Habitat for Humanity’s primary mission is pretty straightforward. Since its beginnings in 1976, the international organization has built more than 300,000 affordable homes around the world using volunteer labor and donated construction materials.
But while embarking upon this quest, the group also found a way to keep thousands of tons of surplus construction materials out of the waste stream, while also raising money for homebuilding through its Habitat ReStores. ReStores sell salvaged building supplies and appliances across the U.S. and Canada.
Earth911.com recently spoke with Kevin Campbell, Habitat for Humanity’s director of building industry relations, about the organization’s success in fostering reuse as well its other sustainable building efforts.
Habitat had always helped to reduce waste by accepting donations of surplus construction materials for use in its homebuilding projects.
But when staffers at the Habitat affiliate in Winnipeg, Ontario started getting more donations than needed, they decided to find a way to put them to good use and opened the first Habitat ReStore in 1991, says Campbell.
Soon after, the Austin, Texas affiliate followed suit. Since then, hundreds of chapters have done likewise, and today there are more than 600 ReStores in the U.S. and Canada.
Habitat ReStores now sell everything from surplus flooring, lumber and paint to secondhand appliances and salvaged cabinetry, all at steep discounts.
“Our primary goal is always to raise money for more homebuilding, but at the same time, we’re able to keep tons of potential trash out of the landfills,” explains Campbell.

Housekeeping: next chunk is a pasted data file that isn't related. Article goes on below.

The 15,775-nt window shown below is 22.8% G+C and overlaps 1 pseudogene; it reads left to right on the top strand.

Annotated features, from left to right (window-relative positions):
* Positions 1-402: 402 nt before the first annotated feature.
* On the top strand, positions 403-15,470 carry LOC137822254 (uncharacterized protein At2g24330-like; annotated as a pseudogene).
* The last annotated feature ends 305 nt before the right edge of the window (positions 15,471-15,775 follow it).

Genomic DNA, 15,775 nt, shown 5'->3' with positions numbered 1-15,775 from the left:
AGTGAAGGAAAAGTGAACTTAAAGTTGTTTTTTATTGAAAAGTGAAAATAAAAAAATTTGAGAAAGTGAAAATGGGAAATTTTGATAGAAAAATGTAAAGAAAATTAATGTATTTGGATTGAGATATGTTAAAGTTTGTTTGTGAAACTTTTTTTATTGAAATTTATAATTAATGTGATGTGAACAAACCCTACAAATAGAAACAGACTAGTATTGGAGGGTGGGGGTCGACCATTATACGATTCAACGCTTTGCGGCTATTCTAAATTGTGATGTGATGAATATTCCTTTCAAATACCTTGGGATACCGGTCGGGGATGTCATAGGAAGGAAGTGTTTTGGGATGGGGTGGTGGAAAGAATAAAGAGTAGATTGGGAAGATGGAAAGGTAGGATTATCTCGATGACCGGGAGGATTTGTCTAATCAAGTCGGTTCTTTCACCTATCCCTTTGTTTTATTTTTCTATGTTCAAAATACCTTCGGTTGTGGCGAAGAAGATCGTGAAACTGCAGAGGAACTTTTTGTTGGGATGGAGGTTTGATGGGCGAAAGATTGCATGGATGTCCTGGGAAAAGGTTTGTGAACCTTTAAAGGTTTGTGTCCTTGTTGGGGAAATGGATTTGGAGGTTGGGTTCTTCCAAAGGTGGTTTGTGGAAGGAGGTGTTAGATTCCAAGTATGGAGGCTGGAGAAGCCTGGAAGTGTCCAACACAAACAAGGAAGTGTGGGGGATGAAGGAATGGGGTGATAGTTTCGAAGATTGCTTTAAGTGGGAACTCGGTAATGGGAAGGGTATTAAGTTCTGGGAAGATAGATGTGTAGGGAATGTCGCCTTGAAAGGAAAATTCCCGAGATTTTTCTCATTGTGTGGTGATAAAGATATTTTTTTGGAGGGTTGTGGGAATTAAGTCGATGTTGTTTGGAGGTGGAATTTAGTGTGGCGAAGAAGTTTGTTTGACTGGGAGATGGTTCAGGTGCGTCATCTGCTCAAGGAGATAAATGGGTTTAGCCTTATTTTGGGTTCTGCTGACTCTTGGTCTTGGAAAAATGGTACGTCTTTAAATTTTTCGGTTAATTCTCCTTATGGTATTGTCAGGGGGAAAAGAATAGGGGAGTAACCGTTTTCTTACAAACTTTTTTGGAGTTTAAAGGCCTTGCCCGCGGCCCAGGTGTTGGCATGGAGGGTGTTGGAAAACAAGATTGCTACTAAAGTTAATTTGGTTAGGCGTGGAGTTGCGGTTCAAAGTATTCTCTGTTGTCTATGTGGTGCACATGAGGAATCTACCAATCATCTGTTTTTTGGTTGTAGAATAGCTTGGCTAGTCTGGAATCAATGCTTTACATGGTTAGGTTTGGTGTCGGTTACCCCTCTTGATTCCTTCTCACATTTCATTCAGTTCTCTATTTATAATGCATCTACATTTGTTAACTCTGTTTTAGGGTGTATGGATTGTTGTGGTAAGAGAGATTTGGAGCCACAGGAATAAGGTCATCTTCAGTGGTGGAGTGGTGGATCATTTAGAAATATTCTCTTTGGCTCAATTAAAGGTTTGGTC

Of course, reuse also cuts down on the need to manufacture new material, saving energy and further helping the environment. Also in the works is a partnership with a major cabinet manufacturer that will enable the ReStores to sell cabinets salvaged from homes when new ones are installed.
One small, bright spot has emerged from the economic crisis: Annual sales at Habitat’s ReStores were up 25 percent in 2008. The ReStores now sell more than $200 million worth of salvaged material each year.
“And the rule of thumb is that every dollar in sales equates to about one pound of debris being saved from the landfill,” Campbell says.
How it Works
Habitat’s environmental efforts don’t stop with its ReStores. The group also encourages its affiliates to use a building technique called “Optimum Value Engineering,” which conserves lumber and reduces waste of other building materials. It’s also increasing efforts to build more homes that meet ENERGY STAR standards.
“Helping the environment is becoming more important to all kinds of people—and when they see what we’re doing in that area, it encourages them to get involved with us at the same time,” Campbell says.
Next time you’ve got a home improvement project in the works, support Habitat for Humanity’s work while reducing waste and saving money by shopping at the nearest ReStore. The inventory does vary, but you may very well find the sink, countertop or refrigerator you need for much less than you’d pay at a retail location.
If your renovation leaves you with any surplus material or appliances in good working order, be sure to return the favor by donating them. If construction isn’t in your near future, consider volunteering and check your local affiliate for volunteer positions at your nearest ReStore.